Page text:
Recently, I was gifted with several “seasoned” pizza screens and pizza board (also known as pizza “peels”) and I’ve been experimenting. I love them. (Thank you, Edie!) They came from an Olive Garden restaurant, which is why they are already seasoned, and truly, if you can get used screens, they are the best.
Retired Olive Garden pizza screen. The only thing that would make it better would be if it were completely blackened. Now THAT’S a perfect pizza screen. This one is good but still aspires to perfection.
Pizza pros use pizza screens or pizza stones. I’ve used stones from time to time, but I’ve never gotten hooked on them. Screens don’t have to be preheated as stones do, and there’s no worry about breaking them either. Because a screen has holes all over the bottom (it’s a screen!), it promotes a more evenly baked crust by allowing air to circulate beneath the crust. My main problem was getting over my desire to simply roll the dough out right on the screen. Uh, that’s a good way to get your dough to stick to the screen! Instead, roll the dough out on a well-floured surface then transfer it to the pizza screen–making sure the bottom of the pizza is still well-floured. Cornmeal works well, too.
I’ve found a screen makes the tastiest pizza I’ve ever had. Even using the same dough, it just tastes different. Better. Amazing.
To make my pizza dough (based on a reduced Grandmother Bread dough) using 12-inch screens:
1 cup warm water
1 teaspoon yeast
1 teaspoon sugar
1/2 teaspoon salt
2 tablespoons olive oil
approximately 2 1/2 cups flour
Combine water, yeast, and sugar in a bowl. Let sit 5 minutes then add salt, olive oil, and first cup of flour. Stir and continue adding flour until it’s too hard to stir, then start kneading, add more flour until a smooth, pliable dough is formed. (You can also use a food processor or stand mixer to make the dough if you prefer.) This is not the time to go for a wetter dough–make sure it’s sturdy or it will stick later. Place dough in a greased bowl and let rise about 30 minutes.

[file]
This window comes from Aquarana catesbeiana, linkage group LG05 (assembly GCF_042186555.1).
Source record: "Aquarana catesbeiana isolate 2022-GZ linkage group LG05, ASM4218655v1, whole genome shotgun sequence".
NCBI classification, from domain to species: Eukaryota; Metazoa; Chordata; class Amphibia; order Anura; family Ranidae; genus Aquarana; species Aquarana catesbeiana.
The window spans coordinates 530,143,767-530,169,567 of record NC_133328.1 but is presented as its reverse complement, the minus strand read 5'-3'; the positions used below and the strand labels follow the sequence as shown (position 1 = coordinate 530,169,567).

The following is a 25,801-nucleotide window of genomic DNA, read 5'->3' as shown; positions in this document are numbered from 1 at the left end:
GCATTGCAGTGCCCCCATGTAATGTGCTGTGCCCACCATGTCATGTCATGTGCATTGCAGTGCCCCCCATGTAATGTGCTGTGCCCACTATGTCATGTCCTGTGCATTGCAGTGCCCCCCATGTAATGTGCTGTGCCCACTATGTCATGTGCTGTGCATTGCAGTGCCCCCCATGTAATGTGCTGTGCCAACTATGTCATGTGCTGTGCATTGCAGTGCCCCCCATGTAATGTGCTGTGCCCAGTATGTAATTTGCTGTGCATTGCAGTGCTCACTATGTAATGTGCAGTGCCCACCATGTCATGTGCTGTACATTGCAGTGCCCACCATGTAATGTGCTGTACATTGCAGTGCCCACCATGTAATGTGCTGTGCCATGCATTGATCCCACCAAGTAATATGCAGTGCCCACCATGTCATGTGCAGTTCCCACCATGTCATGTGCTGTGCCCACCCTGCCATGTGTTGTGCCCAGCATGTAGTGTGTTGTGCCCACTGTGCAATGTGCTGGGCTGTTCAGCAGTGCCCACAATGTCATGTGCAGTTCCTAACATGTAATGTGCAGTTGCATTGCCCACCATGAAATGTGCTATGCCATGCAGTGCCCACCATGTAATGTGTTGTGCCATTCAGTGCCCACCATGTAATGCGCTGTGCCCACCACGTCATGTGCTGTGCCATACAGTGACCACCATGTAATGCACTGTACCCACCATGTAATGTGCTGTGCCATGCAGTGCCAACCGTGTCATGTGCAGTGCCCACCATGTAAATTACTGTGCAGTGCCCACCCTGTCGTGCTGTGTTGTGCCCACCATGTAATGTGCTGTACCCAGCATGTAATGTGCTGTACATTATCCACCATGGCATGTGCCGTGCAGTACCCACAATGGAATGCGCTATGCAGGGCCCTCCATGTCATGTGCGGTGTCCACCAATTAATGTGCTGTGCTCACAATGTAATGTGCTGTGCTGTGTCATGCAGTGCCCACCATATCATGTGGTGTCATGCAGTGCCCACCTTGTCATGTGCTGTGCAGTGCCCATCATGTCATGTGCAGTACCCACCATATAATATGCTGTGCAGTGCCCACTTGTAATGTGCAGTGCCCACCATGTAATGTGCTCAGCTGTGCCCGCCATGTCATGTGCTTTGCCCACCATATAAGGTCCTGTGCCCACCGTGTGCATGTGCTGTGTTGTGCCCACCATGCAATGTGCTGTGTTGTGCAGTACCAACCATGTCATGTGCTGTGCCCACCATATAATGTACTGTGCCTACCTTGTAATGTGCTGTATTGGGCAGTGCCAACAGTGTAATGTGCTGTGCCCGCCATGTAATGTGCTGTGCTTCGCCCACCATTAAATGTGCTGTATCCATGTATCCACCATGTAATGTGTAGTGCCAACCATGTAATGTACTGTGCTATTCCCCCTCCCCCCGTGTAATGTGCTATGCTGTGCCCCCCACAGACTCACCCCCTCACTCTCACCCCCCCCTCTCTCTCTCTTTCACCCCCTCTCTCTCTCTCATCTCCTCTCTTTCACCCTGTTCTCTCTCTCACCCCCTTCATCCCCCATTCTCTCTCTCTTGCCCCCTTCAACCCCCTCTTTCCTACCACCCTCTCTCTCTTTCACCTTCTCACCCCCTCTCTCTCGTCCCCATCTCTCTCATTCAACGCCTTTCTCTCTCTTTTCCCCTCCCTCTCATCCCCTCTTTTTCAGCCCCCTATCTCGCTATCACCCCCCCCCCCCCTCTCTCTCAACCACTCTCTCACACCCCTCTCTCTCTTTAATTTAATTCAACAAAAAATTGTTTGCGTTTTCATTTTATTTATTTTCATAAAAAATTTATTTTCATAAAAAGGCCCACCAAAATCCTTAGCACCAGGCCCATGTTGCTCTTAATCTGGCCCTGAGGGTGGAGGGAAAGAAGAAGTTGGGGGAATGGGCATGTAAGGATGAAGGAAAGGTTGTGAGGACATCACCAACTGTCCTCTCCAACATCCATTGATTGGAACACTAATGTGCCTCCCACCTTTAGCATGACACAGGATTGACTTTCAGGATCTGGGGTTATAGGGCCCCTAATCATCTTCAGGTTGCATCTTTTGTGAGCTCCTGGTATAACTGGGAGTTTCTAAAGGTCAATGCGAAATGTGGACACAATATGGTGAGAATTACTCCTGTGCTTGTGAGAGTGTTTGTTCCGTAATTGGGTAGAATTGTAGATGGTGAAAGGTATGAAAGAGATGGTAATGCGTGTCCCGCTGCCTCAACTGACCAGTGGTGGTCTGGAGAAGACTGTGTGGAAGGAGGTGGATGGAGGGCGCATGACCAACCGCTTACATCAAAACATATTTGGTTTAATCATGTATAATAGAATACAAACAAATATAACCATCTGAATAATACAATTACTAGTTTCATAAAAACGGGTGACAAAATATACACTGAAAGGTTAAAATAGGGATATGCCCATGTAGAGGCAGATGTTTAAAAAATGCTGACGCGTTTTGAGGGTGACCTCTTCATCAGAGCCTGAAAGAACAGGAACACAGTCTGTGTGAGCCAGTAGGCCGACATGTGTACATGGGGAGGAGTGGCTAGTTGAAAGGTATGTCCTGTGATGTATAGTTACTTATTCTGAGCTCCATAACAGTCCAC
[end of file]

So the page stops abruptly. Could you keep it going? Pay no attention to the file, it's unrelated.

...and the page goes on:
Place dough on a well-floured surface. (Add a little cornmeal to the surface, too.) Roll, shape, stretch dough into a 12-inch circle. Spray a pizza screen WELL. Transfer the dough to the pizza screen, making sure the bottom of the dough is still well-floured.
Mostly, I don’t use sauce on my pizzas anymore. I like to drizzle a bit of olive oil on the top, spread with a brush or the back of a spoon, and scatter herbs and/or garlic salt, then go straight to the cheese then the toppings. I made this pizza with mozzarella, pepperoni, and sliced red peppers. Bake anywhere from 425 to 500 degrees. A lower temperature will make a softer crust. A higher temperature will make a crispier, chewier crust. (Don’t walk away–it cooks fast at 500!)
A pizza screen should be treated like cast iron–never wash it with soap! Clean it, but maintain its seasoning and it will be much less likely to ever stick to anything. You can use a pizza screen to bake lots of other things, too, like bread sticks or cinnamon sticks, and I’m looking forward to experimenting.
If you can’t find any pre-seasoned (used) pizza screens, just put “pizza screen” in a search engine and you’ll come up with online sources to buy new ones. You’ll also want a pizza board (or peel) to get it out of the oven. If your screen is seasoned/sprayed and you’ve used a well-floured surface, your pizza should slide right off the screen onto the board with little encouragement–and be delicious!
Save this to your recipe box at Farm Bell Recipes: Pizza Using a Pizza Screen